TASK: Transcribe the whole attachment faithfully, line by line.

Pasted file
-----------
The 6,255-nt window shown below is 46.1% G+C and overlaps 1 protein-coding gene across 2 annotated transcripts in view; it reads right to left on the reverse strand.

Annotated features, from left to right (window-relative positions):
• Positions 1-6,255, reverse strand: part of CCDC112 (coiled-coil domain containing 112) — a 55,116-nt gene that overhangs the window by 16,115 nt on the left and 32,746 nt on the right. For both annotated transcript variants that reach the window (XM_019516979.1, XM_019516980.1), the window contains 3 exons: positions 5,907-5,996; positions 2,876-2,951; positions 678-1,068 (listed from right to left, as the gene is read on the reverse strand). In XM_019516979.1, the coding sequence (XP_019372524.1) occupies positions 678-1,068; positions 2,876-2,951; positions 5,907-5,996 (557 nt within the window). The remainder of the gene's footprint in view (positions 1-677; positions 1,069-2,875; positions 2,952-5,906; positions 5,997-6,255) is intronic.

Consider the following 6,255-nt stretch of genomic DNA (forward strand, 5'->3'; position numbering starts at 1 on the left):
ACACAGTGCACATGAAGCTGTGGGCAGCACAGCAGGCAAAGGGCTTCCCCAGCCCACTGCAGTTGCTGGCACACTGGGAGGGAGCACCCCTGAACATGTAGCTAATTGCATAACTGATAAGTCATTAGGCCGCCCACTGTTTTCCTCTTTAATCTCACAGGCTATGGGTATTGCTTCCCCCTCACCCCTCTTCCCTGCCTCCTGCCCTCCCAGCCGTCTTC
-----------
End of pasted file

The 6,255-nt window shown below is 46.1% G+C and overlaps 1 protein-coding gene across 2 annotated transcripts in view; it reads right to left on the reverse strand.

Annotated features, from left to right (window-relative positions):
• Positions 1-6,255, reverse strand: part of CCDC112 (coiled-coil domain containing 112) — a 55,116-nt gene that overhangs the window by 16,115 nt on the left and 32,746 nt on the right. For both annotated transcript variants that reach the window (XM_019516979.1, XM_019516980.1), the window contains 3 exons: positions 5,907-5,996; positions 2,876-2,951; positions 678-1,068 (listed from right to left, as the gene is read on the reverse strand). In XM_019516979.1, the coding sequence (XP_019372524.1) occupies positions 678-1,068; positions 2,876-2,951; positions 5,907-5,996 (557 nt within the window). The remainder of the gene's footprint in view (positions 1-677; positions 1,069-2,875; positions 2,952-5,906; positions 5,997-6,255) is intronic.

Consider the following 6,255-nt stretch of genomic DNA (forward strand, 5'->3'; position numbering starts at 1 on the left):
ACACAGTGCACATGAAGCTGTGGGCAGCACAGCAGGCAAAGGGCTTCCCCAGCCCACTGCAGTTGCTGGCACACTGGGAGGGAGCACCCCTGAACATGTAGCTAATTGCATAACTGATAAGTCATTAGGCCGCCCACTGTTTTCCTCTTTAATCTCACAGGCTATGGGTATTGCTTCCCCCTCACCCCTCTTCCCTGCCTCCTGCCCTCCCAGCCGTCTTC